With all the cold and snow weather we have been having recently I wanted to make a dish that would warm everyone up. I chose to make coq au vin because it is a hearty winter meal and I also want to learn a bit more french technique. This recipe is a quicker version that only takes 1 hour and 45 mins in total. The meal turned out quite well. However while cooking it you need to consistently taste it to make sure it has enough salt, it is very easy to under season this dish and have it turn out bland. Enjoy
This sandwich is perfect for a football party. There is quite a bit of prep time, but most of that can be done the day before. The jus is quite sweet from the onion but also has good savory flavor and really makes the sandwich. The double baking of the bread makes the crust crispy but the inside of the roll soft. All of the ingredients in the sandwich compliment each other well and the jus compliments the sandwich perfectly. You can find the recipe below.
Over the weekend I made braised beef short ribs for dinner. A warning before you attempt this recipe, it is fairly simple technique-wise but it will take 3-3 and a half hours to make. However, the time is more than worth it for the final product. To come up with this recipe I combined a few recipes I had researched online while looking up how to make this dish. I am a fan of peppers so I added a few into the mirepoix mixture.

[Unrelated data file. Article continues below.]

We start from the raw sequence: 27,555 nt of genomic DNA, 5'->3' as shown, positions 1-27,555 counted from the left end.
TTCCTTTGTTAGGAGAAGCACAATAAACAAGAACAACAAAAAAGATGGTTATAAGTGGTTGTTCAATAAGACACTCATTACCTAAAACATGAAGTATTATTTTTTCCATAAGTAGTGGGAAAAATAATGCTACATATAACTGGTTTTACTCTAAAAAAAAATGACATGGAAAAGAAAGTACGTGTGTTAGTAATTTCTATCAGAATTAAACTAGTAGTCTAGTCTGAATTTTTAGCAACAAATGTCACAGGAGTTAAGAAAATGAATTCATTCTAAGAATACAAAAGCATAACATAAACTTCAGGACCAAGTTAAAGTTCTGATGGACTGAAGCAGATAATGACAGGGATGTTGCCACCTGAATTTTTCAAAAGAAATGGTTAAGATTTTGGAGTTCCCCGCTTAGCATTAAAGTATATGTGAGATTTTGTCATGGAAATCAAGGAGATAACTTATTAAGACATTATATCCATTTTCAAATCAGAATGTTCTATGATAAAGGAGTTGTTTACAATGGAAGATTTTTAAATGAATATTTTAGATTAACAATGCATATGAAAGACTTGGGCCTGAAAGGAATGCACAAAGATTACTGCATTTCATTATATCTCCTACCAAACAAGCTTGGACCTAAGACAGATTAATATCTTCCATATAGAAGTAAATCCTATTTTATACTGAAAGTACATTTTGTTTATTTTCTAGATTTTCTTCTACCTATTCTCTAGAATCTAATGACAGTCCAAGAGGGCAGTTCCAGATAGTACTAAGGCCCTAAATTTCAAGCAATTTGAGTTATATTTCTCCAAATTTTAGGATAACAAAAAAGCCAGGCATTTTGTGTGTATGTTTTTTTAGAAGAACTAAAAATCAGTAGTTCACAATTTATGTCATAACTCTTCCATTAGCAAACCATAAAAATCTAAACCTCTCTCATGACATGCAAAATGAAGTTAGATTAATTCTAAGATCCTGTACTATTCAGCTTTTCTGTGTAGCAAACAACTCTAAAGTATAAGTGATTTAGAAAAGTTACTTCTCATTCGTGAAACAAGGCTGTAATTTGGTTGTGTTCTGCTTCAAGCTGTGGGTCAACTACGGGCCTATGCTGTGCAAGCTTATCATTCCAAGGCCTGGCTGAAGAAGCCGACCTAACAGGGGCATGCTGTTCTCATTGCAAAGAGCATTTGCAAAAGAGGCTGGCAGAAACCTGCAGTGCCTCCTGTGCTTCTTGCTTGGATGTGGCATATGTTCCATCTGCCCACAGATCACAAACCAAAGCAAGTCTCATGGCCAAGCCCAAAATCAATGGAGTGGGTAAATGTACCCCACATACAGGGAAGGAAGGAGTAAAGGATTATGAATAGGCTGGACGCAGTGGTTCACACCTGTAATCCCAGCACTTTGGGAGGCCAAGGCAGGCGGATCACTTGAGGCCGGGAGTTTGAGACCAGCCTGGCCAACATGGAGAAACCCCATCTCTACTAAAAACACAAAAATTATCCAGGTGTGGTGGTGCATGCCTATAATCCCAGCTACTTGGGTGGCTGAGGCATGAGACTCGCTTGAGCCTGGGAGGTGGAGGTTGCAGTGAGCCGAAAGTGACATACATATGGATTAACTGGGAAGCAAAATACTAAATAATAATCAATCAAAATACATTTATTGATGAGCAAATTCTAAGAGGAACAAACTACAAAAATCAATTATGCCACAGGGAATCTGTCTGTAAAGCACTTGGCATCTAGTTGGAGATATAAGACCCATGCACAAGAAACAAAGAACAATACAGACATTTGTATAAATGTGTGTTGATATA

When buying the short ribs see if your butcher can cut the ribs into 2 inch pieces cut crosswire, this allows the ribs to fit in the pot and be covered by the braising liquid. After the ribs are done it is important to remove them from the liquid then strain the liquid to remove some of the fat. You then return the liquid to a sauce pan and bring it to a boil to reduce down for 5-10 minutes. As it boils add salt and pepper to taste. You can serve the short ribs over mashed potatoes or polenta. With the weather in the Northeast getting cooler this is perfect for an Autumn or Winter weekend. Enjoy!
I wanted to try something special for Easter so I used the techniques I learned last week at the cooking class and made chocolate souffles. These souffles are very rich and go well with red wine, Irish Cream, or a nice stout.
You can make the souffle mixture in advance and keep it refrigerated for up to 2 days. The most important part making these souffles is to do all the prep work before you start cooking. Separate egg whites and egg yolks, chop chocolate, and measure out other ingredients. Lightly butter ramekins and coat sides with sugar. By doing all the prep work before hand the process of making the souffles will run smoothly.